The Deputy Director-General of the Pacific Community;
UK Envoy to the Commonwealth;
Heads of Missions;
Ladies and Gentlemen.
It’s a pleasure to join you this evening as we open the doors of this new office and welcome the Regional Pacific NDC Hub to its new home at the South Pacific Secretariat Campus in Nabua.
Nearly five years ago, in the lead up to COP21, the Fijian capital saw the launch of the Suva Declaration, a milestone in the campaign which ultimately secured the Paris Agreement’s 1.5-degrees Celsius target. So, I can’t imagine a better berth for this Regional Hub than Suva, as you support Pacific nation’s unrelenting pursuit of ambitious climate action.
The only path to net-zero emissions in our region is a path by which Pacific people walk hand-in-hand. This Hub was borne from that recognition; a recognition that regional co-operation is essential to progress, and that the whole is far greater than the sum of its parts. As Pacific nations, we share extreme climate vulnerabilities, as we share many challenges in tailoring climate plans to our frontline realities.
Only by listening, learning and working with one another can ambitious, realistic plans take form. And I’m not only talking about governments. Ambitious NDCS require engagement from local communities, businesses, academic institutions, and civic organisations; everyone a role to play.
Since its inception in 2017, this Regional Hub has transformed from an idea among Pacific leadership to a pillar of our region’s world-leading efforts to curb carbon emissions and build climate resilience. And we look forward to working with your newly appointed Co-ordinator, Ms Christine Deo-Reddy, to harness the might of Pacific co-operation in reviewing, enhancing and implementing our collective Nationally Determined Contributions.
The total carbon emissions from Pacific Island Countries are negligible. But that’s no reason to sit on our hands and watch our future be shaped from the sidelines. No government can excuse climate inaction on the basis of their emissions being only a fraction of the world’s total.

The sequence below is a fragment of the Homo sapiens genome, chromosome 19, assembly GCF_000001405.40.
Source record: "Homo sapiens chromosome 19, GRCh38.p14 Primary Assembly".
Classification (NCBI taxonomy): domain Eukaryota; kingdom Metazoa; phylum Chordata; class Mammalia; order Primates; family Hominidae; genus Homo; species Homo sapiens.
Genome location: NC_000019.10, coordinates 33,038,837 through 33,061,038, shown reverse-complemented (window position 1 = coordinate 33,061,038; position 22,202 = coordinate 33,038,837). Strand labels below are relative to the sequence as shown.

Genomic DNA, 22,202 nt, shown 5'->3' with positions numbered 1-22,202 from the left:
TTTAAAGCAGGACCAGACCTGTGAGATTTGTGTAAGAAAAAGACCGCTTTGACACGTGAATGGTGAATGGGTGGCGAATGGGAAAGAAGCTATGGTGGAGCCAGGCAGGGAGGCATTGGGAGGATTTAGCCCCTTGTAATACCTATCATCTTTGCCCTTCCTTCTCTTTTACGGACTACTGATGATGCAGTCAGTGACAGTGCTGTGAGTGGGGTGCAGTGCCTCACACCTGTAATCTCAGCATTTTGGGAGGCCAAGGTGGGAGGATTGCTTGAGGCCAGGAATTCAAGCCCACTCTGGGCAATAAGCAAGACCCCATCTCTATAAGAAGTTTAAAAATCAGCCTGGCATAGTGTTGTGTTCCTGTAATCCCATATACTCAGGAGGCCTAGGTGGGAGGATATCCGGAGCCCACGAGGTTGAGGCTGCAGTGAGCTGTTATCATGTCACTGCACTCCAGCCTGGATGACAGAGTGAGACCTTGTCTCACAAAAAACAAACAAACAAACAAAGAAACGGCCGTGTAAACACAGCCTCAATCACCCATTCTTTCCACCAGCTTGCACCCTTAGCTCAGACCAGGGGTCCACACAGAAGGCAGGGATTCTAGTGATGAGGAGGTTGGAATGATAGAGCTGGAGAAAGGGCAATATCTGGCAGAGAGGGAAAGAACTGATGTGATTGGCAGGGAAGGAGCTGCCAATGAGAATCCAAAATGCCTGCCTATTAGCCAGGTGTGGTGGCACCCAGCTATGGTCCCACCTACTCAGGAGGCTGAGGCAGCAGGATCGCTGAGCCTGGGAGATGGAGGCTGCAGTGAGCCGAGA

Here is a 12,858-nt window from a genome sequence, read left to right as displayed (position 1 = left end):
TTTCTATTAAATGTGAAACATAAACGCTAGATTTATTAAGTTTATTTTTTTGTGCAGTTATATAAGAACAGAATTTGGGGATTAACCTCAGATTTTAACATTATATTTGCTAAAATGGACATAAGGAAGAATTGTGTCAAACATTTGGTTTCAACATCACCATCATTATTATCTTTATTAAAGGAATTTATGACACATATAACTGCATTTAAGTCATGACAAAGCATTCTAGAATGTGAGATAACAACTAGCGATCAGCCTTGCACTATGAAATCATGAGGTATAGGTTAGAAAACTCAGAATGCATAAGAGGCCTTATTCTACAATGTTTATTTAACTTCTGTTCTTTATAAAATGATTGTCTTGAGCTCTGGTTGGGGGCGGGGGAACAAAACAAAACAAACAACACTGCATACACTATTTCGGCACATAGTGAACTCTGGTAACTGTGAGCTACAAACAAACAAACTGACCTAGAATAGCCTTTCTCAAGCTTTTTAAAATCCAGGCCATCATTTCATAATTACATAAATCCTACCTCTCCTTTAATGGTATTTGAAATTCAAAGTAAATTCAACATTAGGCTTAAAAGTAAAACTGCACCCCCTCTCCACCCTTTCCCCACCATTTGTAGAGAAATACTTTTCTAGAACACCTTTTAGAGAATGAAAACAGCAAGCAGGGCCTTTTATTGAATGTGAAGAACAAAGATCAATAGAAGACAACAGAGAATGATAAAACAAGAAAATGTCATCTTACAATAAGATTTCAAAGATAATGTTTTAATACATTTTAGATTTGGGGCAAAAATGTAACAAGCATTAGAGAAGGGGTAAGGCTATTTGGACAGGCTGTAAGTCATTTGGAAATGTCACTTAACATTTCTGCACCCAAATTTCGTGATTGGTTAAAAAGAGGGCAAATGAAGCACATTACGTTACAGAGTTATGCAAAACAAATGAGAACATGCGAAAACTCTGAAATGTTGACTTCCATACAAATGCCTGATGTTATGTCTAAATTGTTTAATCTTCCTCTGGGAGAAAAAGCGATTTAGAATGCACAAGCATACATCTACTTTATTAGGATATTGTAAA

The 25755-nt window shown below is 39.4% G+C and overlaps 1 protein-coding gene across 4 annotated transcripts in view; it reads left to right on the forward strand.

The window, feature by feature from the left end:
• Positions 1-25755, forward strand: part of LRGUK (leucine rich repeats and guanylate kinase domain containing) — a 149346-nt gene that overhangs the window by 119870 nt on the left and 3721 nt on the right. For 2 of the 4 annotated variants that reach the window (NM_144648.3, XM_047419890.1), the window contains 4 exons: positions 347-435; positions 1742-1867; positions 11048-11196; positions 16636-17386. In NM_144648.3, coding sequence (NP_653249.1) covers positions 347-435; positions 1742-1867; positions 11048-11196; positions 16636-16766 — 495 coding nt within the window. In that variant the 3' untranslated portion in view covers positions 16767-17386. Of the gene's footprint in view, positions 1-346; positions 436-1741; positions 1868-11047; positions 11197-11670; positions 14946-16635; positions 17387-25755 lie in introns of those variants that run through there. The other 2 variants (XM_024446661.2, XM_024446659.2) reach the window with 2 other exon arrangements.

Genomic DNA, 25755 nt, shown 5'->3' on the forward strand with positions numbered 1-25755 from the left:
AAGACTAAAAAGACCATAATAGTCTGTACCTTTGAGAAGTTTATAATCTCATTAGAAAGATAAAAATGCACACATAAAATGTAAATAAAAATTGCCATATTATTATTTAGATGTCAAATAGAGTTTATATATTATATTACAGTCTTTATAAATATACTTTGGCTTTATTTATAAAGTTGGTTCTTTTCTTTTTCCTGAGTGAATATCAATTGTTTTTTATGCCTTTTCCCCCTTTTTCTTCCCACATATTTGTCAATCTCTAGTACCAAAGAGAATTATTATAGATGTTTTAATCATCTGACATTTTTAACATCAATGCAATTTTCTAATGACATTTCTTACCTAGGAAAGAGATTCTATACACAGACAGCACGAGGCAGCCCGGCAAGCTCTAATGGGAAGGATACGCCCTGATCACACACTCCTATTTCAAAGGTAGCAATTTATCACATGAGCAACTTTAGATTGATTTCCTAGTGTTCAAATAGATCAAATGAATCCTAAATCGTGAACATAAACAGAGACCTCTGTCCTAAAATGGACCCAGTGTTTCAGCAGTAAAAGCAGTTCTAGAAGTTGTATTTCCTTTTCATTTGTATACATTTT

Every nation must strengthen their commitments, because every percentage drop in global emissions matters. And every solution, forged at any scale, can be a difference-maker for the global campaign to cap temperature rise at 1.5 degrees.
Pacific people are suffering dearly from the climate crisis. But this problem extends far beyond any of our borders. It is a global emergency, its consequences impact every person on the planet, and every nation must act decisively to stave off catastrophe. As Pacific Leaders, whether we’re speaking from the floor of the United Nations or sitting across from our higher-emitting counterparts, we can certainly wield our moral authority to great effect. But there is far more power in saying, “If we can do it, so can you. If we can summon the courage and creativity to grow sustainable economies, surely, you can do the same. Because if a Pacific Island nation can achieve net zero emissions, larger, developed nations of the world have zero excuses.”
When we lead by doing we lead with credibility. We bring real commitment, real experiences and real solutions to addressing this crisis. By joining Pacific ingenuity with the expertise of our development partners, we’re creating living laboratories of climate innovation. We’re incubating ideas that can literally shift the course of history. And we’re actively authoring our future as we support a world economy that uplifts our people now without compromising the security of coming generations.
We’re still in the midst of the cyclone season in the South Pacific. In Fiji’s case, cyclones Sarai and Tino have served us brutal reminders of the grave and worsening threat to our citizenry’s lives and livelihoods. These severe storms, the rising seas and changing weather patterns demand equal urgency be given to the business of building climate resilience.
Increasingly, we’re driving solutions that slash emissions and strengthen our ability to withstand climate impacts, paving the way towards resilient, carbon-neutral Pacific communities. And I draw tremendous optimism from the passion and innovation that policy-makers and experts are supplying that effort through this Regional Hub.
Grinding the gears of global change can be slow and frustrating going. It’s easy to grow disillusioned on day 14 of intense climate negotiations, watching the global good besieged by short-term selfishness and economic nationalism. But the courageous commitments emerging from Fiji and our fellow Pacific Islands fill me with faith that the rest of world will soon follow suit.
I’d like to thank the German, British, New Zealand and Australian governments for helping make this new office a reality, and for all their support towards the implementation of ambitious Pacific NDCs. Your co-operation is vital.
We need our partners to not only match the climate commitments we’re putting forward in Fiji and across the Pacific, but to join us in pushing the rest of the world to do the same.
With those few words, it is my pleasure to declare this Office officially open.
Vinaka vakalevu. Thank you.